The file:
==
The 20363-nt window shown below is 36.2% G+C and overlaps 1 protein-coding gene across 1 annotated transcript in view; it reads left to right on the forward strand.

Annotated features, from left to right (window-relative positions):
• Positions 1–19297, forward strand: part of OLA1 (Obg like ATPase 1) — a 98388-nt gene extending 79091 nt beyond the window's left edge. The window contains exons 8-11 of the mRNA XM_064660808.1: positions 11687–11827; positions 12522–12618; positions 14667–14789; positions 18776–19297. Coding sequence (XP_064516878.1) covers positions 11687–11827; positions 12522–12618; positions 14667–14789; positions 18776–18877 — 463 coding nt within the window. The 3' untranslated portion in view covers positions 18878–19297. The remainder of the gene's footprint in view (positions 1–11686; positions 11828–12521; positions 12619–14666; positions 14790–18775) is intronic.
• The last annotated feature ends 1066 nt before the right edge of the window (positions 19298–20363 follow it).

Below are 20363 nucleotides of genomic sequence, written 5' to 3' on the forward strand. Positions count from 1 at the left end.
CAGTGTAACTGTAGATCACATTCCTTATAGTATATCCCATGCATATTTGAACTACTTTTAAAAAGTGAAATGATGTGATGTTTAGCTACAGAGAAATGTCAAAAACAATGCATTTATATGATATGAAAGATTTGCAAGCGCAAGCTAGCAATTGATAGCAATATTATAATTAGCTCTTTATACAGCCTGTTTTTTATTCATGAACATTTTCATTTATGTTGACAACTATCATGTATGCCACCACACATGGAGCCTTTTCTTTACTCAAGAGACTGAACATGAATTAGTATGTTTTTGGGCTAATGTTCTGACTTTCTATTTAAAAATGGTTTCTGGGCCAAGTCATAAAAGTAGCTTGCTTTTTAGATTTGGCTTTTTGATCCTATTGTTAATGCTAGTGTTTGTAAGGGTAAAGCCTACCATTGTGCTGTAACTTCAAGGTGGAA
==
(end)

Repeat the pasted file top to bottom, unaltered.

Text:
The 20363-nt window shown below is 36.2% G+C and overlaps 1 protein-coding gene across 1 annotated transcript in view; it reads left to right on the forward strand.

Annotated features, from left to right (window-relative positions):
• Positions 1–19297, forward strand: part of OLA1 (Obg like ATPase 1) — a 98388-nt gene extending 79091 nt beyond the window's left edge. The window contains exons 8-11 of the mRNA XM_064660808.1: positions 11687–11827; positions 12522–12618; positions 14667–14789; positions 18776–19297. Coding sequence (XP_064516878.1) covers positions 11687–11827; positions 12522–12618; positions 14667–14789; positions 18776–18877 — 463 coding nt within the window. The 3' untranslated portion in view covers positions 18878–19297. The remainder of the gene's footprint in view (positions 1–11686; positions 11828–12521; positions 12619–14666; positions 14790–18775) is intronic.
• The last annotated feature ends 1066 nt before the right edge of the window (positions 19298–20363 follow it).

Below are 20363 nucleotides of genomic sequence, written 5' to 3' on the forward strand. Positions count from 1 at the left end.
CAGTGTAACTGTAGATCACATTCCTTATAGTATATCCCATGCATATTTGAACTACTTTTAAAAAGTGAAATGATGTGATGTTTAGCTACAGAGAAATGTCAAAAACAATGCATTTATATGATATGAAAGATTTGCAAGCGCAAGCTAGCAATTGATAGCAATATTATAATTAGCTCTTTATACAGCCTGTTTTTTATTCATGAACATTTTCATTTATGTTGACAACTATCATGTATGCCACCACACATGGAGCCTTTTCTTTACTCAAGAGACTGAACATGAATTAGTATGTTTTTGGGCTAATGTTCTGACTTTCTATTTAAAAATGGTTTCTGGGCCAAGTCATAAAAGTAGCTTGCTTTTTAGATTTGGCTTTTTGATCCTATTGTTAATGCTAGTGTTTGTAAGGGTAAAGCCTACCATTGTGCTGTAACTTCAAGGTGGAA